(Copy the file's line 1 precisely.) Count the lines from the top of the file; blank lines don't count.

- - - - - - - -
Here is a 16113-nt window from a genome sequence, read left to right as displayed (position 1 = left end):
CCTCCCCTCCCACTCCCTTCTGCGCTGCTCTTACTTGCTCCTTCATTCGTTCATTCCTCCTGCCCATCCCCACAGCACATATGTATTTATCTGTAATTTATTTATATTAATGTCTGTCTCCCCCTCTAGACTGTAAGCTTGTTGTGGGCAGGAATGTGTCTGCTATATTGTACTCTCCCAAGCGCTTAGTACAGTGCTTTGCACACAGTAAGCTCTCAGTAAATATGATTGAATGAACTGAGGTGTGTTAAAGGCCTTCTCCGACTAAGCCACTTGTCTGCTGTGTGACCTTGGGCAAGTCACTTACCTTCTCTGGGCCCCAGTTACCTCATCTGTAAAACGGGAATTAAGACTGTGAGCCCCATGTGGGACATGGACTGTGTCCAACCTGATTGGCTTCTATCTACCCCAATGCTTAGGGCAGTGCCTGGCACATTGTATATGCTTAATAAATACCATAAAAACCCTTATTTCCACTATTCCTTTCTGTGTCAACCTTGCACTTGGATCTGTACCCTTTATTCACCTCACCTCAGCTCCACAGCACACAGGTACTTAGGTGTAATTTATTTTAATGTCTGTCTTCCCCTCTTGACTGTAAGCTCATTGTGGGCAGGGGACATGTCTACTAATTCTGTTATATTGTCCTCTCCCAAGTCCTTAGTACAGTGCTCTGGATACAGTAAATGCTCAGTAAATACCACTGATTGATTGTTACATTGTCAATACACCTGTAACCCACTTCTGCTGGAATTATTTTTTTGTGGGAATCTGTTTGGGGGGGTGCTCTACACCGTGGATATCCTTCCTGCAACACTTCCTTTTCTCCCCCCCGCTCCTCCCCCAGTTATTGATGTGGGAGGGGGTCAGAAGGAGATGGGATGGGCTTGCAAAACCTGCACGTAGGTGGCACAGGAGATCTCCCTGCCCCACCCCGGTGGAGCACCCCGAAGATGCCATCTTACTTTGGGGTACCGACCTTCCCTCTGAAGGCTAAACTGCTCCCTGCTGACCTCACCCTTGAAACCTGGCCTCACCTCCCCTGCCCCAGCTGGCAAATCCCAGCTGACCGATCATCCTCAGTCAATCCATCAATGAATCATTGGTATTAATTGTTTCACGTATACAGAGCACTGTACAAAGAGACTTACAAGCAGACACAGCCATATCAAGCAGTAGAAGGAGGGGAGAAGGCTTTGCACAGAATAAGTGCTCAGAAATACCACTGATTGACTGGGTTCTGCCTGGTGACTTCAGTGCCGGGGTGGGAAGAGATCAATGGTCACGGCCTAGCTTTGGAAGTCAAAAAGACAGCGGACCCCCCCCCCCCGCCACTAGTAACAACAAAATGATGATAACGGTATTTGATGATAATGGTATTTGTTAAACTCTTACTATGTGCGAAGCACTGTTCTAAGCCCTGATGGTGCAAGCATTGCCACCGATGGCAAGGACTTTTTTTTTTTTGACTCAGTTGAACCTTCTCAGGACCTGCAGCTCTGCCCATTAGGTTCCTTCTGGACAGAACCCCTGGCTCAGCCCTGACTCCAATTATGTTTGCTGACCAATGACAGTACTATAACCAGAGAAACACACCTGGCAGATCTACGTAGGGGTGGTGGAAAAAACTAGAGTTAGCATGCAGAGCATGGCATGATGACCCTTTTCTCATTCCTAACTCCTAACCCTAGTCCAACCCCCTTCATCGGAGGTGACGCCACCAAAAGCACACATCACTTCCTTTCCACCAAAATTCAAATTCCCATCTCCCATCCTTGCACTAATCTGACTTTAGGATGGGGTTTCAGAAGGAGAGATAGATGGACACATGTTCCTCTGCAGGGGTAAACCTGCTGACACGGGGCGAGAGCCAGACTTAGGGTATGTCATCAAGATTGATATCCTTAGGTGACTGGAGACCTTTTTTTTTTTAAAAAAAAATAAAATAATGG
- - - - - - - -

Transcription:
Here is a 16113-nt window from a genome sequence, read left to right as displayed (position 1 = left end):